This year, our attorneys once again attended the annual meeting of the NYSBA Health Law Section in New York City. Dennis Rosen, the New York State Medicaid Inspector General, and Brendan Stewart, assistant U.S. Attorney and the chief of the criminal health care fraud unit for the Eastern District of New York, presented on the recent efforts and future plans of their agencies to identify and reduce health care fraud.
Unlike the U.S. Attorney’s office, New York’s OMIG is an oversight agency, not a prosecutorial agency, and the difference in approaches by these two agencies to fraud and abuse were on full display. OMIG takes a broad view of compliance and abuse and emphasizes monetary savings and recoupments for the state’s Medicaid program, provider education and compliance, and identifying and addressing broad trends in New York’s health care system. The U.S. Attorney’s office, on the other hand, is focused on increasing the efficiency and effectiveness of its prosecution of those who engage in alleged health care fraud. There were, however, unifying themes reflected in both agencies’ presentations. Both agencies are increasingly using data and analytics to identify potential fraud, are cooperating with other law enforcement and oversight agencies to identify and address health care fraud, and are interested in focusing on providers (whether by type or geographic location) who have been identified as compliance or fraud and abuse risks.
Several items of interest from OMIG’s presentation:
OMIG appears to be increasingly frustrated by providers’ failure to complete the Mandatory Compliance Program Certification timely each year, and may explore its ability to sanction providers who fail to comply with this annual requirement in the near future. In the future, expect OMIG to argue that it can recoup any Medicaid payments made to a provider during any time when it is out of compliance with this requirement.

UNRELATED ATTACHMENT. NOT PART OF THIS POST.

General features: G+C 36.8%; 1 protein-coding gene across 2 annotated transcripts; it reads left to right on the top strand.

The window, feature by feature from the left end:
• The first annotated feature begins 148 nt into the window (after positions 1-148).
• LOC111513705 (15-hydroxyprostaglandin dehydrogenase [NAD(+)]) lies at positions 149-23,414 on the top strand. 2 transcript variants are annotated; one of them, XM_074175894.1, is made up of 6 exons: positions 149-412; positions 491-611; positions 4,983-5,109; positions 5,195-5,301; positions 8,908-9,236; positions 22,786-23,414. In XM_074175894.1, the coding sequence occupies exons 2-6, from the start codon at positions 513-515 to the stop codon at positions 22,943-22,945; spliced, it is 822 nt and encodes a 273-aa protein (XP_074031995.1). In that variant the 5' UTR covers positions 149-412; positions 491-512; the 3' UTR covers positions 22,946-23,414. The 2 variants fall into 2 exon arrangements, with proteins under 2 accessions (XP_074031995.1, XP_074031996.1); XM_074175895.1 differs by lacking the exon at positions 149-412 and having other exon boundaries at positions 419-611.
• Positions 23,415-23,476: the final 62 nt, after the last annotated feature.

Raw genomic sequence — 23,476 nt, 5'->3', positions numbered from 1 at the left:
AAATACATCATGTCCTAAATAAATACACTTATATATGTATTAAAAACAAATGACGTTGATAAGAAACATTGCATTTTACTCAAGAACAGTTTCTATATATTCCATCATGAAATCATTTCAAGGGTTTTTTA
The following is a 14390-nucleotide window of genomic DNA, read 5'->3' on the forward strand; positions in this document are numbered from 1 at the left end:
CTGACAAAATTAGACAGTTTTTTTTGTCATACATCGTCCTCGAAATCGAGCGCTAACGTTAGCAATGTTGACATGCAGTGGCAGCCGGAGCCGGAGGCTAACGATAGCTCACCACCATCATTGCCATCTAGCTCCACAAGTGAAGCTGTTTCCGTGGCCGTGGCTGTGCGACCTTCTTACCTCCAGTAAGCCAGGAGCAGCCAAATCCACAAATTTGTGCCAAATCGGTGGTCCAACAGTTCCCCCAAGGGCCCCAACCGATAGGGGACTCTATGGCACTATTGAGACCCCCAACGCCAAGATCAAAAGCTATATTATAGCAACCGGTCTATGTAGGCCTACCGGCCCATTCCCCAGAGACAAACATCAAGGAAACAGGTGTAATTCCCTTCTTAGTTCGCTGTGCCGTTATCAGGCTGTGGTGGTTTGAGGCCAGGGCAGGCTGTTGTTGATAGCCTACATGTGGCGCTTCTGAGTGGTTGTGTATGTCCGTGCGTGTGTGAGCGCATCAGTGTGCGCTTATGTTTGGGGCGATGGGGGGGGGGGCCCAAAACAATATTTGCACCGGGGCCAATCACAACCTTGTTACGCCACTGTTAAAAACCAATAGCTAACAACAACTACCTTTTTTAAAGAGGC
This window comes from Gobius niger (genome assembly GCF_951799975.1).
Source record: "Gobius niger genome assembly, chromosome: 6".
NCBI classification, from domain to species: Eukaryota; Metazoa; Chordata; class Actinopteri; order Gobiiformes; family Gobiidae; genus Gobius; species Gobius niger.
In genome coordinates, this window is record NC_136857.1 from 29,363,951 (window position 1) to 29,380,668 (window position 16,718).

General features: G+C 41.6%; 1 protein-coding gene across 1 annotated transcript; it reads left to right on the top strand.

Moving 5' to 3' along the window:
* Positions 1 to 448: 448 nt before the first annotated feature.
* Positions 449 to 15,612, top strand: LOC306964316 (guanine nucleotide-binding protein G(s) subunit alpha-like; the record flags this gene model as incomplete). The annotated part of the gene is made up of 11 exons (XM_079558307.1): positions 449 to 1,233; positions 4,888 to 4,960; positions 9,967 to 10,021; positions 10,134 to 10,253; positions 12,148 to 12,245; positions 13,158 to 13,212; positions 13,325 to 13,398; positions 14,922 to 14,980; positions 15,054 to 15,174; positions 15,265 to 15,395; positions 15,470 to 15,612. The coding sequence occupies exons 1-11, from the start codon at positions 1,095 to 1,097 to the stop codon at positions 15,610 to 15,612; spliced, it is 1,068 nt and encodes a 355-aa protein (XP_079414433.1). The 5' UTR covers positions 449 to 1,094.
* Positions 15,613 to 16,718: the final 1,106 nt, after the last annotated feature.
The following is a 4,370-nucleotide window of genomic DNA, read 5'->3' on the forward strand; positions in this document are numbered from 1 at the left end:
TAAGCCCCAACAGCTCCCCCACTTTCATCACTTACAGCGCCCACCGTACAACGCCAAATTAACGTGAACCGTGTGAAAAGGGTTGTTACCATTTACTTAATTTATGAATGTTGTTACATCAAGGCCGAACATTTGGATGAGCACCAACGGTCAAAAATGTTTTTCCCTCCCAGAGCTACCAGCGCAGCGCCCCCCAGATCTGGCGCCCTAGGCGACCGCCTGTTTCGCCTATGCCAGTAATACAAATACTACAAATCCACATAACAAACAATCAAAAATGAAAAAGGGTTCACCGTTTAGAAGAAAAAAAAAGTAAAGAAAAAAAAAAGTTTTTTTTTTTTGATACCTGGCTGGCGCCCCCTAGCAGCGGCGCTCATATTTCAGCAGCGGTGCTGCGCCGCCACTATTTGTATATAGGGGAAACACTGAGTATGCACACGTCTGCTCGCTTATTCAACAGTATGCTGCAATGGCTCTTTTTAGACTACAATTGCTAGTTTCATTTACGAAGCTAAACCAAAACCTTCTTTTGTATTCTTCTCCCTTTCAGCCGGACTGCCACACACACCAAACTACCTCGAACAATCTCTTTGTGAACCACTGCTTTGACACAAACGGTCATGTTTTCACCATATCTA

OMIG is concerned with potential widespread abuse in the home health care area. The federal government has been prodding state Medicaid inspectors general to focus on this issue. Expect OMIG to increase audits in this area. OMIG will also be cooperating with the New York State Department of Labor to ensure that home health employees are receiving all required wage and fringe benefits and that Medicaid supplemental payments are used appropriately for this purpose.
OMIG has established a number of special project teams and most of the teams identified in OMIG’s report will be focused on Managed Care Organizations (“MCOs”) with a special focus on the quarterly provider investigative reports that MCOs are required to submit. OMIG will be auditing whether MCO and network providers are reporting data accurately.
The U.S. Attorney’s presentation highlighted the agency’s increased and successful reliance on data analytics to proactively identify health care fraud. This marks an attempted move away from prior reliance on individual reporters (witnesses and whistleblowers) to identify and prosecute fraud. The increased reliance on data analytics is expected to increase the speed and effectiveness of criminal prosecutions.
Undoubtedly, in the limited time available, the agencies were not able to identify all their goals, initiatives, and enforcement activities. Expect them to continue activities in previous areas of focus and in other and new areas not identified in their presentations.
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